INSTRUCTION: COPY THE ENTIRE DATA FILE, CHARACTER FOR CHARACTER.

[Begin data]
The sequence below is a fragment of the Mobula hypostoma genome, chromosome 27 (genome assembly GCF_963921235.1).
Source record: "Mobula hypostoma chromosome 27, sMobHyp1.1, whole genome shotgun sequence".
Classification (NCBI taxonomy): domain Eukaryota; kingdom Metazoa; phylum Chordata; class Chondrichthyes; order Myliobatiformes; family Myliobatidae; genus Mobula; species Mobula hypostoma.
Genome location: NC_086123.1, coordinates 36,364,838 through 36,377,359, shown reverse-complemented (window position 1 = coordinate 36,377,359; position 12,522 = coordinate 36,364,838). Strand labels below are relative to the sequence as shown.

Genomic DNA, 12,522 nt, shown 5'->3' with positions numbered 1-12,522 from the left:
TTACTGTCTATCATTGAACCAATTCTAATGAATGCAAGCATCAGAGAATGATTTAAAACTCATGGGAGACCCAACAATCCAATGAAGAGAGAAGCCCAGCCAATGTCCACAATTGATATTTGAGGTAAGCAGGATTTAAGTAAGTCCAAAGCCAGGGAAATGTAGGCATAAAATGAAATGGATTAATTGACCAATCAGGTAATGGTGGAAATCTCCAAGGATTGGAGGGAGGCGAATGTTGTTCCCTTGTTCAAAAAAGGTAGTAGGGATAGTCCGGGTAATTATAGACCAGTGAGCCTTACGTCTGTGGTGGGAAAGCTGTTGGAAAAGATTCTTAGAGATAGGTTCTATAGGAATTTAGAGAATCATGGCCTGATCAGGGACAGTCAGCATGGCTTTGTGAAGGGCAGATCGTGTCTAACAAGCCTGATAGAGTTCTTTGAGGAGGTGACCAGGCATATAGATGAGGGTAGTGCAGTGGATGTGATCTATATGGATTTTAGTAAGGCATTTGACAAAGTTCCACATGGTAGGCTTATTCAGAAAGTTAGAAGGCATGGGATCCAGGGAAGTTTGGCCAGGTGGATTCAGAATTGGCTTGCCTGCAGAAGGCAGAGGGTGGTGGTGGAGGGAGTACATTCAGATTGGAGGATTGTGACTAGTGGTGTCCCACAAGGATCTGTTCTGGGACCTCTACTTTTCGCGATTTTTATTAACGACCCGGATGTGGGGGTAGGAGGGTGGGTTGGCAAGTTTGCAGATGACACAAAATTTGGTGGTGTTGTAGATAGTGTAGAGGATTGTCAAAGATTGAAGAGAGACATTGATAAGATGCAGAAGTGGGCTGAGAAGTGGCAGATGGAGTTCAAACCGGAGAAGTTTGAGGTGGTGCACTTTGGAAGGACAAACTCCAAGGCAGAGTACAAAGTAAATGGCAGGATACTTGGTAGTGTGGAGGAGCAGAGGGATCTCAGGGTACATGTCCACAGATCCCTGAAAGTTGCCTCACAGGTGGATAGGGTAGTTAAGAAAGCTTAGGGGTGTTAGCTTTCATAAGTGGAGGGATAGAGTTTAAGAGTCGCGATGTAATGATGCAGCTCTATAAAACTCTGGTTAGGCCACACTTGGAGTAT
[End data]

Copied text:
The sequence below is a fragment of the Mobula hypostoma genome, chromosome 27 (genome assembly GCF_963921235.1).
Source record: "Mobula hypostoma chromosome 27, sMobHyp1.1, whole genome shotgun sequence".
Classification (NCBI taxonomy): domain Eukaryota; kingdom Metazoa; phylum Chordata; class Chondrichthyes; order Myliobatiformes; family Myliobatidae; genus Mobula; species Mobula hypostoma.
Genome location: NC_086123.1, coordinates 36,364,838 through 36,377,359, shown reverse-complemented (window position 1 = coordinate 36,377,359; position 12,522 = coordinate 36,364,838). Strand labels below are relative to the sequence as shown.

Genomic DNA, 12,522 nt, shown 5'->3' with positions numbered 1-12,522 from the left:
TTACTGTCTATCATTGAACCAATTCTAATGAATGCAAGCATCAGAGAATGATTTAAAACTCATGGGAGACCCAACAATCCAATGAAGAGAGAAGCCCAGCCAATGTCCACAATTGATATTTGAGGTAAGCAGGATTTAAGTAAGTCCAAAGCCAGGGAAATGTAGGCATAAAATGAAATGGATTAATTGACCAATCAGGTAATGGTGGAAATCTCCAAGGATTGGAGGGAGGCGAATGTTGTTCCCTTGTTCAAAAAAGGTAGTAGGGATAGTCCGGGTAATTATAGACCAGTGAGCCTTACGTCTGTGGTGGGAAAGCTGTTGGAAAAGATTCTTAGAGATAGGTTCTATAGGAATTTAGAGAATCATGGCCTGATCAGGGACAGTCAGCATGGCTTTGTGAAGGGCAGATCGTGTCTAACAAGCCTGATAGAGTTCTTTGAGGAGGTGACCAGGCATATAGATGAGGGTAGTGCAGTGGATGTGATCTATATGGATTTTAGTAAGGCATTTGACAAAGTTCCACATGGTAGGCTTATTCAGAAAGTTAGAAGGCATGGGATCCAGGGAAGTTTGGCCAGGTGGATTCAGAATTGGCTTGCCTGCAGAAGGCAGAGGGTGGTGGTGGAGGGAGTACATTCAGATTGGAGGATTGTGACTAGTGGTGTCCCACAAGGATCTGTTCTGGGACCTCTACTTTTCGCGATTTTTATTAACGACCCGGATGTGGGGGTAGGAGGGTGGGTTGGCAAGTTTGCAGATGACACAAAATTTGGTGGTGTTGTAGATAGTGTAGAGGATTGTCAAAGATTGAAGAGAGACATTGATAAGATGCAGAAGTGGGCTGAGAAGTGGCAGATGGAGTTCAAACCGGAGAAGTTTGAGGTGGTGCACTTTGGAAGGACAAACTCCAAGGCAGAGTACAAAGTAAATGGCAGGATACTTGGTAGTGTGGAGGAGCAGAGGGATCTCAGGGTACATGTCCACAGATCCCTGAAAGTTGCCTCACAGGTGGATAGGGTAGTTAAGAAAGCTTAGGGGTGTTAGCTTTCATAAGTGGAGGGATAGAGTTTAAGAGTCGCGATGTAATGATGCAGCTCTATAAAACTCTGGTTAGGCCACACTTGGAGTAT